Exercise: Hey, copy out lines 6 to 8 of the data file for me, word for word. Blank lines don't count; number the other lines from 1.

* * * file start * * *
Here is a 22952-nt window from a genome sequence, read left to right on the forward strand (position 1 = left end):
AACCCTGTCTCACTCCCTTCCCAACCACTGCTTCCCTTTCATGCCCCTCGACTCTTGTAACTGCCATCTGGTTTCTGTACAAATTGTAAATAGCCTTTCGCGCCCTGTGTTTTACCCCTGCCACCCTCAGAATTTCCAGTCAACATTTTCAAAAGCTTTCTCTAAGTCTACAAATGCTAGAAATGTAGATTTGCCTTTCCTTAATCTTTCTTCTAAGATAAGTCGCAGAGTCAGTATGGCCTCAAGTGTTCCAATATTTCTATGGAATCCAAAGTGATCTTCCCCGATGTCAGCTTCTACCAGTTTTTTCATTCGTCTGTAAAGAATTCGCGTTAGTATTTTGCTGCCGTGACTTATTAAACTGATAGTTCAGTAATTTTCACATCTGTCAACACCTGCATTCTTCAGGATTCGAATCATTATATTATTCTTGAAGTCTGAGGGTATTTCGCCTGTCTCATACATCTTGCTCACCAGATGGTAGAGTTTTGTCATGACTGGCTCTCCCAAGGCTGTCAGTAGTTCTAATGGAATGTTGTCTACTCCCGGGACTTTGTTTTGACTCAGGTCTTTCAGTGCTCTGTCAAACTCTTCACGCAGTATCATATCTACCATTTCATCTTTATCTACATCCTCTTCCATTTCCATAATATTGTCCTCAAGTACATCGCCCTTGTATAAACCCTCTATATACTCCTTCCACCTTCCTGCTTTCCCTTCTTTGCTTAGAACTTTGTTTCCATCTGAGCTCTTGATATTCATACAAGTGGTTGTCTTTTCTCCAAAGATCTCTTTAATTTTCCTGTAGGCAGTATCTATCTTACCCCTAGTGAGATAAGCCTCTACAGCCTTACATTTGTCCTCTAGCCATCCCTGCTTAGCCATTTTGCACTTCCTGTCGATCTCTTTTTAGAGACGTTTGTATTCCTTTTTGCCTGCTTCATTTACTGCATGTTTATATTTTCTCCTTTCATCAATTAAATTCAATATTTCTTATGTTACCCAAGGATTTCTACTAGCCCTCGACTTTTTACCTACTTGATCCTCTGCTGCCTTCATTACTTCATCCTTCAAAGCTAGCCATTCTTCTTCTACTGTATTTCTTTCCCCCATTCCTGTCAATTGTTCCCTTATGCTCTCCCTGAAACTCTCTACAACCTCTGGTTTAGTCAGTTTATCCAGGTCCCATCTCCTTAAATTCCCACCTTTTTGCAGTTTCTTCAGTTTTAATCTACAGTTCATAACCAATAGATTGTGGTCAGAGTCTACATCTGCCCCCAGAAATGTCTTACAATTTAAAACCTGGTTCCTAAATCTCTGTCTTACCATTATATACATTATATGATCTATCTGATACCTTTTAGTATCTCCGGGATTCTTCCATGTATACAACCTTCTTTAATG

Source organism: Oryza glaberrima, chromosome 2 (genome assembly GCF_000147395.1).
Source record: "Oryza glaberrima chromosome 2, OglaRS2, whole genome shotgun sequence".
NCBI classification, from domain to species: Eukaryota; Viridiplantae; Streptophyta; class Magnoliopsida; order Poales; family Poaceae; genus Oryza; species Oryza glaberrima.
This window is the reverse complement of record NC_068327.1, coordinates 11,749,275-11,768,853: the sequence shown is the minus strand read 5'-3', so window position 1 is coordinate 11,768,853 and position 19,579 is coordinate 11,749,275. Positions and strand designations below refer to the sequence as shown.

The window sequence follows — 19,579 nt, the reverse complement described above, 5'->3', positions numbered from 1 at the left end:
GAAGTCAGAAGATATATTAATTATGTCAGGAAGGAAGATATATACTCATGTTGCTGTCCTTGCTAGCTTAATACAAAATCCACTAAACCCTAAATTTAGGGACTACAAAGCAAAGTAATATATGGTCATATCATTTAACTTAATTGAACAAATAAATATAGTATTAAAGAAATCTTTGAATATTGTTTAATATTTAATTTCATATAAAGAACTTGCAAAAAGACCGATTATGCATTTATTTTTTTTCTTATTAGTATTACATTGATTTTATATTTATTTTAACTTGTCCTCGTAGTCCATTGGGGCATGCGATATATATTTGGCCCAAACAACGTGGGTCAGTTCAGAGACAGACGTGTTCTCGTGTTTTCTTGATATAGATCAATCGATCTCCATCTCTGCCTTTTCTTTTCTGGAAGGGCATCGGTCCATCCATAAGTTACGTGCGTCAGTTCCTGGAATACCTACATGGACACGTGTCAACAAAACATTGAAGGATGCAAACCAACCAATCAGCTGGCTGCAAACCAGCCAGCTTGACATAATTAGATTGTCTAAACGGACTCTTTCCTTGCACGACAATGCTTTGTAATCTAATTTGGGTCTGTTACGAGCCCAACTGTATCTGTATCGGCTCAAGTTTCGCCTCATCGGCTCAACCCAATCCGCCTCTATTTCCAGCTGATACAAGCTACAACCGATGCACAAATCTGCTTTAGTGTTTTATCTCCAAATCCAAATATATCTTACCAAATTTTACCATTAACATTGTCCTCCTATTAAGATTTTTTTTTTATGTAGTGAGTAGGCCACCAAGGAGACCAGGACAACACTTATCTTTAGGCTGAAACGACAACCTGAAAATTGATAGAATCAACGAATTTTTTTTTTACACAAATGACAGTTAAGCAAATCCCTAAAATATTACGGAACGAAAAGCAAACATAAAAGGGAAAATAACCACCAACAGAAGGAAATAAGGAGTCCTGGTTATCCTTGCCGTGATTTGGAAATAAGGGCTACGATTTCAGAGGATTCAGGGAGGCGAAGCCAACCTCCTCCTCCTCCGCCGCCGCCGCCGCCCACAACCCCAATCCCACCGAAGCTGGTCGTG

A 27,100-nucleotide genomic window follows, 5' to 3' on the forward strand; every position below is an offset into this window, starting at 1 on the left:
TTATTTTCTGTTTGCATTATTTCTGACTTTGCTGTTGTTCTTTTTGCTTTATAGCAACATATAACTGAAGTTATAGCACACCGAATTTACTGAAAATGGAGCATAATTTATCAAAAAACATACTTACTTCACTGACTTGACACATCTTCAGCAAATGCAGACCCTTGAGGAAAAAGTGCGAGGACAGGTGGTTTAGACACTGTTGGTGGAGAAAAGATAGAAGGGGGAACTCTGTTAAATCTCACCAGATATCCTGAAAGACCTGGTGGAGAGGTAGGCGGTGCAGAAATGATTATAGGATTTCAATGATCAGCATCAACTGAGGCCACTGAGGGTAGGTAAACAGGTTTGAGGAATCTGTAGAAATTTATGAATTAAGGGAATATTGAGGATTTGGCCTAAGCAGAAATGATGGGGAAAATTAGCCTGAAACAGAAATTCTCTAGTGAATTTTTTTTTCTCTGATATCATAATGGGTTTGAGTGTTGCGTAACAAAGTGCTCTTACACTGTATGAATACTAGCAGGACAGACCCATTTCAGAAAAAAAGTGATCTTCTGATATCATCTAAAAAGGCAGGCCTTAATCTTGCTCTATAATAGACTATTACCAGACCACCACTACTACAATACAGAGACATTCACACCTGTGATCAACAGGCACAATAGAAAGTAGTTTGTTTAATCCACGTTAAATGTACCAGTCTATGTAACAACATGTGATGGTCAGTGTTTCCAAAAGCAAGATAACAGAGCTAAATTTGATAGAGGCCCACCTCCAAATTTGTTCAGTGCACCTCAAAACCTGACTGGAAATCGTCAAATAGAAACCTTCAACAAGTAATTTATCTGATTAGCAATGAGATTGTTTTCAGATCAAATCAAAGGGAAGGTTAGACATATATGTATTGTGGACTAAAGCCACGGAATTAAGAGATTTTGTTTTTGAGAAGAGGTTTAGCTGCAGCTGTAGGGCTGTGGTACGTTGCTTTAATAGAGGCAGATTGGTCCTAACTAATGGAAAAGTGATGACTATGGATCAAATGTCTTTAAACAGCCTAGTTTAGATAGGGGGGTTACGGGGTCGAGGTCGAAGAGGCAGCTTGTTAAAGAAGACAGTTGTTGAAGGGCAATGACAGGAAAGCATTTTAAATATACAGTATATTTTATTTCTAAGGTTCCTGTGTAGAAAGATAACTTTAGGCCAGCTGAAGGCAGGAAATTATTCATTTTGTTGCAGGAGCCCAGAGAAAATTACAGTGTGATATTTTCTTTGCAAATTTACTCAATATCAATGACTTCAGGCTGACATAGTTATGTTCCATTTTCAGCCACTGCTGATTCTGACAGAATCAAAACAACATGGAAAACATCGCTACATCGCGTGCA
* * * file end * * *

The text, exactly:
This window is the reverse complement of record NC_068327.1, coordinates 11,749,275-11,768,853: the sequence shown is the minus strand read 5'-3', so window position 1 is coordinate 11,768,853 and position 19,579 is coordinate 11,749,275. Positions and strand designations below refer to the sequence as shown.

The window sequence follows — 19,579 nt, the reverse complement described above, 5'->3', positions numbered from 1 at the left end:
GAAGTCAGAAGATATATTAATTATGTCAGGAAGGAAGATATATACTCATGTTGCTGTCCTTGCTAGCTTAATACAAAATCCACTAAACCCTAAATTTAGGGACTACAAAGCAAAGTAATATATGGTCATATCATTTAACTTAATTGAACAAATAAATATAGTATTAAAGAAATCTTTGAATATTGTTTAATATTTAATTTCATATAAAGAACTTGCAAAAAGACCGATTATGCATTTATTTTTTTTCTTATTAGTATTACATTGATTTTATATTTATTTTAACTTGTCCTCGTAGTCCATTGGGGCATGCGATATATATTTGGCCCAAACAACGTGGGTCAGTTCAGAGACAGACGTGTTCTCGTGTTTTCTTGATATAGATCAATCGATCTCCATCTCTGCCTTTTCTTTTCTGGAAGGGCATCGGTCCATCCATAAGTTACGTGCGTCAGTTCCTGGAATACCTACATGGACACGTGTCAACAAAACATTGAAGGATGCAAACCAACCAATCAGCTGGCTGCAAACCAGCCAGCTTGACATAATTAGATTGTCTAAACGGACTCTTTCCTTGCACGACAATGCTTTGTAATCTAATTTGGGTCTGTTACGAGCCCAACTGTATCTGTATCGGCTCAAGTTTCGCCTCATCGGCTCAACCCAATCCGCCTCTATTTCCAGCTGATACAAGCTACAACCGATGCACAAATCTGCTTTAGTGTTTTATCTCCAAATCCAAATATATCTTACCAAATTTTACCATTAACATTGTCCTCCTATTAAGATTTTTTTTTTATGTAGTGAGTAGGCCACCAAGGAGACCAGGACAACACTTATCTTTAGGCTGAAACGACAACCTGAAAATTGATAGAATCAACGAATTTTTTTTTTACACAAATGACAGTTAAGCAAATCCCTAAAATATTACGGAACGAAAAGCAAACATAAAAGGGAAAATAACCACCAACAGAAGGAAATAAGGAGTCCTGGTTATCCTTGCCGTGATTTGGAAATAAGGGCTACGATTTCAGAGGATTCAGGGAGGCGAAGCCAACCTCCTCCTCCTCCGCCGCCGCCGCCGCCCACAACCCCAATCCCACCGAAGCTGGTCGTG